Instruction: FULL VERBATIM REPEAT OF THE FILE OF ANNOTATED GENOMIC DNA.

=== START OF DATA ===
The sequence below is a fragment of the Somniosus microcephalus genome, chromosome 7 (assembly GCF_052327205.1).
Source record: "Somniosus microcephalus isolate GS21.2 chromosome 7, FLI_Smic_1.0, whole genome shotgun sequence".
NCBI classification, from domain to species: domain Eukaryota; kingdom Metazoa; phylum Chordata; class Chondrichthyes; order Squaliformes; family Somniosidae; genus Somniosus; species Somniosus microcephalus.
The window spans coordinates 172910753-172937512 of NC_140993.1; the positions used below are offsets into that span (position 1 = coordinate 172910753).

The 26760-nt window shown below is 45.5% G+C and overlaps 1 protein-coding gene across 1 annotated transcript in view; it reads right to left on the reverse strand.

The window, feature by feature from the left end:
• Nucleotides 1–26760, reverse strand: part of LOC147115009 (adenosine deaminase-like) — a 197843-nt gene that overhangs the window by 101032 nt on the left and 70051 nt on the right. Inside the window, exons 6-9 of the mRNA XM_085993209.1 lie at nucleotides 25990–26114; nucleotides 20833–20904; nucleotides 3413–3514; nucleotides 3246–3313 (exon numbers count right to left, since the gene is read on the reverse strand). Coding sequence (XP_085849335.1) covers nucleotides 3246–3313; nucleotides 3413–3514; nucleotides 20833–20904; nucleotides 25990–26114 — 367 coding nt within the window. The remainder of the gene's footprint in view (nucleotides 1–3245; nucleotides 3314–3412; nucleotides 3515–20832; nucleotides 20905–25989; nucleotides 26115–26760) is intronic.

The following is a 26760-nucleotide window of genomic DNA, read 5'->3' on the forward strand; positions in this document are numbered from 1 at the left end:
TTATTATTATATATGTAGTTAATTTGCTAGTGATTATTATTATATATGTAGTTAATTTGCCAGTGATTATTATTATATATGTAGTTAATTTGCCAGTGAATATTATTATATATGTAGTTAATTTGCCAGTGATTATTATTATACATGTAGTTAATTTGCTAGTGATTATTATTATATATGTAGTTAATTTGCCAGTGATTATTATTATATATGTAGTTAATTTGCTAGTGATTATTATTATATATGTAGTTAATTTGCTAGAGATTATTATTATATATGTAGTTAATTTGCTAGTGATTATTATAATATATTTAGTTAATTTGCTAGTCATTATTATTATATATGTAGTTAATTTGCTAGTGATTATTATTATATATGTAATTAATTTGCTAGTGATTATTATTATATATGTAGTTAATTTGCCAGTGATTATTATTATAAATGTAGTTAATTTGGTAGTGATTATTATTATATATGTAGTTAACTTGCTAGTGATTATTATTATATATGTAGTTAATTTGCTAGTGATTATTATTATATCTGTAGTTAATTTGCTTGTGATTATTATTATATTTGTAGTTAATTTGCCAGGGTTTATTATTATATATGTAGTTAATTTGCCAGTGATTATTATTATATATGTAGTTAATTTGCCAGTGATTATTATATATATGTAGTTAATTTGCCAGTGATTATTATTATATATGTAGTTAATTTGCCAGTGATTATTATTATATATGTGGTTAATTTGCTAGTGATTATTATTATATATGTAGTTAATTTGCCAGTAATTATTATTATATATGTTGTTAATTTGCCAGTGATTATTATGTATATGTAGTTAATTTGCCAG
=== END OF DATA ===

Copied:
The sequence below is a fragment of the Somniosus microcephalus genome, chromosome 7 (assembly GCF_052327205.1).
Source record: "Somniosus microcephalus isolate GS21.2 chromosome 7, FLI_Smic_1.0, whole genome shotgun sequence".
NCBI classification, from domain to species: domain Eukaryota; kingdom Metazoa; phylum Chordata; class Chondrichthyes; order Squaliformes; family Somniosidae; genus Somniosus; species Somniosus microcephalus.
The window spans coordinates 172910753-172937512 of NC_140993.1; the positions used below are offsets into that span (position 1 = coordinate 172910753).

The 26760-nt window shown below is 45.5% G+C and overlaps 1 protein-coding gene across 1 annotated transcript in view; it reads right to left on the reverse strand.

The window, feature by feature from the left end:
• Nucleotides 1–26760, reverse strand: part of LOC147115009 (adenosine deaminase-like) — a 197843-nt gene that overhangs the window by 101032 nt on the left and 70051 nt on the right. Inside the window, exons 6-9 of the mRNA XM_085993209.1 lie at nucleotides 25990–26114; nucleotides 20833–20904; nucleotides 3413–3514; nucleotides 3246–3313 (exon numbers count right to left, since the gene is read on the reverse strand). Coding sequence (XP_085849335.1) covers nucleotides 3246–3313; nucleotides 3413–3514; nucleotides 20833–20904; nucleotides 25990–26114 — 367 coding nt within the window. The remainder of the gene's footprint in view (nucleotides 1–3245; nucleotides 3314–3412; nucleotides 3515–20832; nucleotides 20905–25989; nucleotides 26115–26760) is intronic.

The following is a 26760-nucleotide window of genomic DNA, read 5'->3' on the forward strand; positions in this document are numbered from 1 at the left end:
TTATTATTATATATGTAGTTAATTTGCTAGTGATTATTATTATATATGTAGTTAATTTGCCAGTGATTATTATTATATATGTAGTTAATTTGCCAGTGAATATTATTATATATGTAGTTAATTTGCCAGTGATTATTATTATACATGTAGTTAATTTGCTAGTGATTATTATTATATATGTAGTTAATTTGCCAGTGATTATTATTATATATGTAGTTAATTTGCTAGTGATTATTATTATATATGTAGTTAATTTGCTAGAGATTATTATTATATATGTAGTTAATTTGCTAGTGATTATTATAATATATTTAGTTAATTTGCTAGTCATTATTATTATATATGTAGTTAATTTGCTAGTGATTATTATTATATATGTAATTAATTTGCTAGTGATTATTATTATATATGTAGTTAATTTGCCAGTGATTATTATTATAAATGTAGTTAATTTGGTAGTGATTATTATTATATATGTAGTTAACTTGCTAGTGATTATTATTATATATGTAGTTAATTTGCTAGTGATTATTATTATATCTGTAGTTAATTTGCTTGTGATTATTATTATATTTGTAGTTAATTTGCCAGGGTTTATTATTATATATGTAGTTAATTTGCCAGTGATTATTATTATATATGTAGTTAATTTGCCAGTGATTATTATATATATGTAGTTAATTTGCCAGTGATTATTATTATATATGTAGTTAATTTGCCAGTGATTATTATTATATATGTGGTTAATTTGCTAGTGATTATTATTATATATGTAGTTAATTTGCCAGTAATTATTATTATATATGTTGTTAATTTGCCAGTGATTATTATGTATATGTAGTTAATTTGCCAG